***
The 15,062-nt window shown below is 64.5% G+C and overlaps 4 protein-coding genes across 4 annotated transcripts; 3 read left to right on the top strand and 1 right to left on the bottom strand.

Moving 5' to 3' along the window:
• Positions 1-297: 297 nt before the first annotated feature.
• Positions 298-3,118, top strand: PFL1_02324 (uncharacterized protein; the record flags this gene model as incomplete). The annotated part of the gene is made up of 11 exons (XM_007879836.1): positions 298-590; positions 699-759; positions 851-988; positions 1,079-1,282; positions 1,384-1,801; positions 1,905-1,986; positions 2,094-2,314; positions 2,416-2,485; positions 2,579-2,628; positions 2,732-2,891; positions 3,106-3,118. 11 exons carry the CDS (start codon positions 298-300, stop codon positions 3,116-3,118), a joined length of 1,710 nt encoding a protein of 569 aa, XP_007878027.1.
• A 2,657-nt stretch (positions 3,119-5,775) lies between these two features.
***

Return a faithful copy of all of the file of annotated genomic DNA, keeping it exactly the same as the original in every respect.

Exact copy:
The 15,062-nt window shown below is 64.5% G+C and overlaps 4 protein-coding genes across 4 annotated transcripts; 3 read left to right on the top strand and 1 right to left on the bottom strand.

Moving 5' to 3' along the window:
• Positions 1-297: 297 nt before the first annotated feature.
• Positions 298-3,118, top strand: PFL1_02324 (uncharacterized protein; the record flags this gene model as incomplete). The annotated part of the gene is made up of 11 exons (XM_007879836.1): positions 298-590; positions 699-759; positions 851-988; positions 1,079-1,282; positions 1,384-1,801; positions 1,905-1,986; positions 2,094-2,314; positions 2,416-2,485; positions 2,579-2,628; positions 2,732-2,891; positions 3,106-3,118. 11 exons carry the CDS (start codon positions 298-300, stop codon positions 3,116-3,118), a joined length of 1,710 nt encoding a protein of 569 aa, XP_007878027.1.
• A 2,657-nt stretch (positions 3,119-5,775) lies between these two features.